Object Name: vertical disk sundial with nocturnal
Dimensions: 8.5 x 5.7 x 0.3 cm (3 3/8 x 2 1/4 x 1/8 in.)
Description: This is a vertical disk sundial with a nocturnal on the reverse. The suspension structure for the sundial becomes the handle for the nocturnal. The instrument is made of brass and designed for latitude 50°.
obverse: vertical disk sundial
The suspension structure consists of two scrolling arms engraved with acanthus leaves. These come together at the top where they are surmounted by a fleur-de-lys. There is a hole in the fleur-de-lys for the insertion of a hanging thread or ring.
The sundial is laid out on a circular plate with a folding pin gnomon. Across the top, there is a calendar scale marked in zodiacal symbols and divided every 10°. It also lists the civil date that the sun enters that sign by use of the initial of the month and the date. For example: M · 21 / [symbol of Aries] This calendar scale runs from the winter solstice to the fall equinox. Another similar calendar scale (running from the summer solstice to the winter solstice) is below the hour scale.
The hours are inscribed from 5-12-7 and divided every hour.
An inscription above the dial--"honor et gloria ipsi soli"--surrounds a crude attempt at rendering the Hebrew tetragram. To the left of the dial, there is an image of the sun with the words, "Sol cognouit occasum suum." At the right edge of the sundial, it reads, "Post tenebras / spero lucem." Other areas are filled with images of the moon, stars, and clouds.
on reverse: nocturnal
The handle of the nocturnal is similar in style to the suspension system of the sundial. Hours on the nocturnal run I-XII twice and are divided by 1/4 hours. Inside this circle, there is a volvelle with a turning knob. Concentric scales show the age of the moon, 1-29 1/2; followed by days of the months divided every 2 days; names of each month in abbreviated French; degrees of the zodiacal calendar divided every 2°; abbreviated zodiacal names. Next comes a rotating volvelle with an index arm (used to sight the stars). The index arm is ornamented with acanthus leaves and a trimmed pointer. An aperture in the volvelle reveals lunar phases. Ornamentation in the center consists of an 8-point flower formed of acanthus leaves with stars between the petals.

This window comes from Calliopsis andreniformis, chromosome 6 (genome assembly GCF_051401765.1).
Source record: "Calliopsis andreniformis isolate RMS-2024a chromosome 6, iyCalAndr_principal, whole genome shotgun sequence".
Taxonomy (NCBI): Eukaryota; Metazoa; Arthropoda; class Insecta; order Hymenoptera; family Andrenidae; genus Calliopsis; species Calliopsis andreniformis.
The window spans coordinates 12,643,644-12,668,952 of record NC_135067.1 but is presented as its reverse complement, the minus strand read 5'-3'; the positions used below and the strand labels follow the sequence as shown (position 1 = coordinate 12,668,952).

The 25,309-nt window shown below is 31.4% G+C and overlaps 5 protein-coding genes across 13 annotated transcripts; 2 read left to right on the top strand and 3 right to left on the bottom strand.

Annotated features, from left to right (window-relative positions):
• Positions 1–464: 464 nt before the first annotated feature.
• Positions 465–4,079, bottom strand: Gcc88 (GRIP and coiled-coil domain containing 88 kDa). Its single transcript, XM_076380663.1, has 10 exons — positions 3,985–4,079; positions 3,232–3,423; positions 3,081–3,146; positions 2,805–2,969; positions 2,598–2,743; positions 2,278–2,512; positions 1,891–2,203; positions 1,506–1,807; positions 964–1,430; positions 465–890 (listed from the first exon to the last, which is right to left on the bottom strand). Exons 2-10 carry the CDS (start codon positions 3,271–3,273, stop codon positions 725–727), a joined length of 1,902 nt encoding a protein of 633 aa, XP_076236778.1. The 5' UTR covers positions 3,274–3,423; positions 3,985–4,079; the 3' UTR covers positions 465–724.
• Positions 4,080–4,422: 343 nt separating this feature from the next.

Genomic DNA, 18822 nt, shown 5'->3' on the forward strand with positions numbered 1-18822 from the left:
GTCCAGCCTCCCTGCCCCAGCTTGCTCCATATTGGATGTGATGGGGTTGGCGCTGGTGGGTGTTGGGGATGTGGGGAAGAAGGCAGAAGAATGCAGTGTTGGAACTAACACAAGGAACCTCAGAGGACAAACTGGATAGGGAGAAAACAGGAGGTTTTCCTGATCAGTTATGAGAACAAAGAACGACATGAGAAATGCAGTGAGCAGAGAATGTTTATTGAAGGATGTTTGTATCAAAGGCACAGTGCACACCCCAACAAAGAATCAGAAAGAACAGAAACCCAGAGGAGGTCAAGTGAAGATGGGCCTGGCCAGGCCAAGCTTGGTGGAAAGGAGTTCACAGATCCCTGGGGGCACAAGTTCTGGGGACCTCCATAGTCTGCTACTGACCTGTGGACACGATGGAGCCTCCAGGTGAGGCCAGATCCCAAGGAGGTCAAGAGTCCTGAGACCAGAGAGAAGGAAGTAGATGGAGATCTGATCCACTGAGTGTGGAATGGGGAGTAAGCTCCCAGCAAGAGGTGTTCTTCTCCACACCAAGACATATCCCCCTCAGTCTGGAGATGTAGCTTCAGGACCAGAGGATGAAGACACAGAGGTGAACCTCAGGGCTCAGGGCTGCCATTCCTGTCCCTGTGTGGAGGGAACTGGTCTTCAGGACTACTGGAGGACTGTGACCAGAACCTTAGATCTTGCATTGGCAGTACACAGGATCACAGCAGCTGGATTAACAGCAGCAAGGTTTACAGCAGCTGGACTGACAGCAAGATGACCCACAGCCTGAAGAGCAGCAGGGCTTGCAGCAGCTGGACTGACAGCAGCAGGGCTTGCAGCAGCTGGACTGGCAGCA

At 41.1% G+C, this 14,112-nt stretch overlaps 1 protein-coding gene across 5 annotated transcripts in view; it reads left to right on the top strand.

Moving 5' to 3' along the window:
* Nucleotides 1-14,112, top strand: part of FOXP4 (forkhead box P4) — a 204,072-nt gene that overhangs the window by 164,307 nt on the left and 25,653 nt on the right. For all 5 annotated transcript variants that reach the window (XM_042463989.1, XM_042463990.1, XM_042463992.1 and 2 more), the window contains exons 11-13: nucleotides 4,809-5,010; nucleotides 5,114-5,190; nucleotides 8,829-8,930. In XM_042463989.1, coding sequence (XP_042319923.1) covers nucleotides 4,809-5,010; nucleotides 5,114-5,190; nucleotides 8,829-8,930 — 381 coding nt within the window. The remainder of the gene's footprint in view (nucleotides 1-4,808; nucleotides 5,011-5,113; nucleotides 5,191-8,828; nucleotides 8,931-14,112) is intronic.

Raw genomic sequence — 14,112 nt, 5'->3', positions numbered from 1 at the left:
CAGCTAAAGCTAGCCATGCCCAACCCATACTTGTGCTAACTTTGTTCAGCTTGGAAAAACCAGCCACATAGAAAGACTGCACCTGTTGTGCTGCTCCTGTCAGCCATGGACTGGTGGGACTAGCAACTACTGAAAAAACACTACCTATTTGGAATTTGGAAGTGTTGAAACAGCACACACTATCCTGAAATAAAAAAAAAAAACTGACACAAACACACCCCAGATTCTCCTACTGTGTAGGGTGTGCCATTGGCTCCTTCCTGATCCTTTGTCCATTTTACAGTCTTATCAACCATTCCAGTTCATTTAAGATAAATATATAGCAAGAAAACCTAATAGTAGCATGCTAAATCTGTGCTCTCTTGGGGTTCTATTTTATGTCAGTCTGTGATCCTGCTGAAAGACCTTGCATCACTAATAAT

Function: The vertical disk dial is a form of altitude sundial. To tell the time, the dial is suspended from a cord, and the pin gnomon is hinged out so that it is perpendicular to the disk. The dial is rotated to face the sun and let the shadow fall flat on the disk. Time is read on the portion of the hour scale associated with the correct date.
The nocturnal is a device for finding time at night from the stars of Ursa Major (or sometimes Ursa Minor). After setting the volvelle for the correct date, the user sights the Pole Star through a hole in the center of the disk, and aligns the index arm with the "guide stars" of Ursa Major (aka the Big Dipper). The time is read off hour scale. The lunar scales on this example can also be used for determining the times of tides.
Curatorial Remarks: XRF analysis of the metals was done by Katherine Eremin and Sara Schechner in August 2007.